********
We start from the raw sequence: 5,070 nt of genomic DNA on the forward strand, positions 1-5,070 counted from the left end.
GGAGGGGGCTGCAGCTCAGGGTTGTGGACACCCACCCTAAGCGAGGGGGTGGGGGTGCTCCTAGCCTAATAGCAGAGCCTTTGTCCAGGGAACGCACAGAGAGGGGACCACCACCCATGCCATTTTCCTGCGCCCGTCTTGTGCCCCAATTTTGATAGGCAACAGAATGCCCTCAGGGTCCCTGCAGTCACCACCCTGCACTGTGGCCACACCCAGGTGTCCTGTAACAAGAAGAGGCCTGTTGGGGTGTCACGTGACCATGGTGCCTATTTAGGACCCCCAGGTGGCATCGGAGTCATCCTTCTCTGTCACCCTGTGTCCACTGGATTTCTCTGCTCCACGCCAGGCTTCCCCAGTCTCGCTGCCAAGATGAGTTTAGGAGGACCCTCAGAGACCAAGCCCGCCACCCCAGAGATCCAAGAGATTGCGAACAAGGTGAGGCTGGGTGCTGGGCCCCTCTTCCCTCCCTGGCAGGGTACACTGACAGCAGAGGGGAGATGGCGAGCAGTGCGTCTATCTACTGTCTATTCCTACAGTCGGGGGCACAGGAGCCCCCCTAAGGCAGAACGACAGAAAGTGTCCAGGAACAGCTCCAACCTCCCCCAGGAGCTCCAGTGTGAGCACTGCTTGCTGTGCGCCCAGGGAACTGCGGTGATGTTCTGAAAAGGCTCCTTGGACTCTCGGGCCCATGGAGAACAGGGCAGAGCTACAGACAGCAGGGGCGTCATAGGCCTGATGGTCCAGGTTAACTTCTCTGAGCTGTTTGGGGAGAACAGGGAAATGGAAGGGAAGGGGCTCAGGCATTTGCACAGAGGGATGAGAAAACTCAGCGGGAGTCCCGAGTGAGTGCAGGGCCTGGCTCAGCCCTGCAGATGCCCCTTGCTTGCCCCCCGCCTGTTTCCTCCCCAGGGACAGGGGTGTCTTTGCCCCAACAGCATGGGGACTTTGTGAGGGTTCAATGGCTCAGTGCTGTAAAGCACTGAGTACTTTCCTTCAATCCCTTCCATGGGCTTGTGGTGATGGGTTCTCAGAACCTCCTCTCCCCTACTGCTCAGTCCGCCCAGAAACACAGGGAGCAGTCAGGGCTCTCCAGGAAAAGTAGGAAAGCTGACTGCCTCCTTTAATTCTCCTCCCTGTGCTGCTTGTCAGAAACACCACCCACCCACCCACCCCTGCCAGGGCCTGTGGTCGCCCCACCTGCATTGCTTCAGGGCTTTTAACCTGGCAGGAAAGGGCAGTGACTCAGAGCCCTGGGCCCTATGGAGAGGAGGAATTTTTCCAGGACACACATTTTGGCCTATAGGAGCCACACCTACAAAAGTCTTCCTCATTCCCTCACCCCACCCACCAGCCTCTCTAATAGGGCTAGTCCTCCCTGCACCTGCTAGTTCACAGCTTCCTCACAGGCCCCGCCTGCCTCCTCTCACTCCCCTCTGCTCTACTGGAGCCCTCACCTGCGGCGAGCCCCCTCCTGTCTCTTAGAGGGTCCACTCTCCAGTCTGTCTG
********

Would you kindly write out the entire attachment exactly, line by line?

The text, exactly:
We start from the raw sequence: 5,070 nt of genomic DNA on the forward strand, positions 1-5,070 counted from the left end.
GGAGGGGGCTGCAGCTCAGGGTTGTGGACACCCACCCTAAGCGAGGGGGTGGGGGTGCTCCTAGCCTAATAGCAGAGCCTTTGTCCAGGGAACGCACAGAGAGGGGACCACCACCCATGCCATTTTCCTGCGCCCGTCTTGTGCCCCAATTTTGATAGGCAACAGAATGCCCTCAGGGTCCCTGCAGTCACCACCCTGCACTGTGGCCACACCCAGGTGTCCTGTAACAAGAAGAGGCCTGTTGGGGTGTCACGTGACCATGGTGCCTATTTAGGACCCCCAGGTGGCATCGGAGTCATCCTTCTCTGTCACCCTGTGTCCACTGGATTTCTCTGCTCCACGCCAGGCTTCCCCAGTCTCGCTGCCAAGATGAGTTTAGGAGGACCCTCAGAGACCAAGCCCGCCACCCCAGAGATCCAAGAGATTGCGAACAAGGTGAGGCTGGGTGCTGGGCCCCTCTTCCCTCCCTGGCAGGGTACACTGACAGCAGAGGGGAGATGGCGAGCAGTGCGTCTATCTACTGTCTATTCCTACAGTCGGGGGCACAGGAGCCCCCCTAAGGCAGAACGACAGAAAGTGTCCAGGAACAGCTCCAACCTCCCCCAGGAGCTCCAGTGTGAGCACTGCTTGCTGTGCGCCCAGGGAACTGCGGTGATGTTCTGAAAAGGCTCCTTGGACTCTCGGGCCCATGGAGAACAGGGCAGAGCTACAGACAGCAGGGGCGTCATAGGCCTGATGGTCCAGGTTAACTTCTCTGAGCTGTTTGGGGAGAACAGGGAAATGGAAGGGAAGGGGCTCAGGCATTTGCACAGAGGGATGAGAAAACTCAGCGGGAGTCCCGAGTGAGTGCAGGGCCTGGCTCAGCCCTGCAGATGCCCCTTGCTTGCCCCCCGCCTGTTTCCTCCCCAGGGACAGGGGTGTCTTTGCCCCAACAGCATGGGGACTTTGTGAGGGTTCAATGGCTCAGTGCTGTAAAGCACTGAGTACTTTCCTTCAATCCCTTCCATGGGCTTGTGGTGATGGGTTCTCAGAACCTCCTCTCCCCTACTGCTCAGTCCGCCCAGAAACACAGGGAGCAGTCAGGGCTCTCCAGGAAAAGTAGGAAAGCTGACTGCCTCCTTTAATTCTCCTCCCTGTGCTGCTTGTCAGAAACACCACCCACCCACCCACCCCTGCCAGGGCCTGTGGTCGCCCCACCTGCATTGCTTCAGGGCTTTTAACCTGGCAGGAAAGGGCAGTGACTCAGAGCCCTGGGCCCTATGGAGAGGAGGAATTTTTCCAGGACACACATTTTGGCCTATAGGAGCCACACCTACAAAAGTCTTCCTCATTCCCTCACCCCACCCACCAGCCTCTCTAATAGGGCTAGTCCTCCCTGCACCTGCTAGTTCACAGCTTCCTCACAGGCCCCGCCTGCCTCCTCTCACTCCCCTCTGCTCTACTGGAGCCCTCACCTGCGGCGAGCCCCCTCCTGTCTCTTAGAGGGTCCACTCTCCAGTCTGTCTG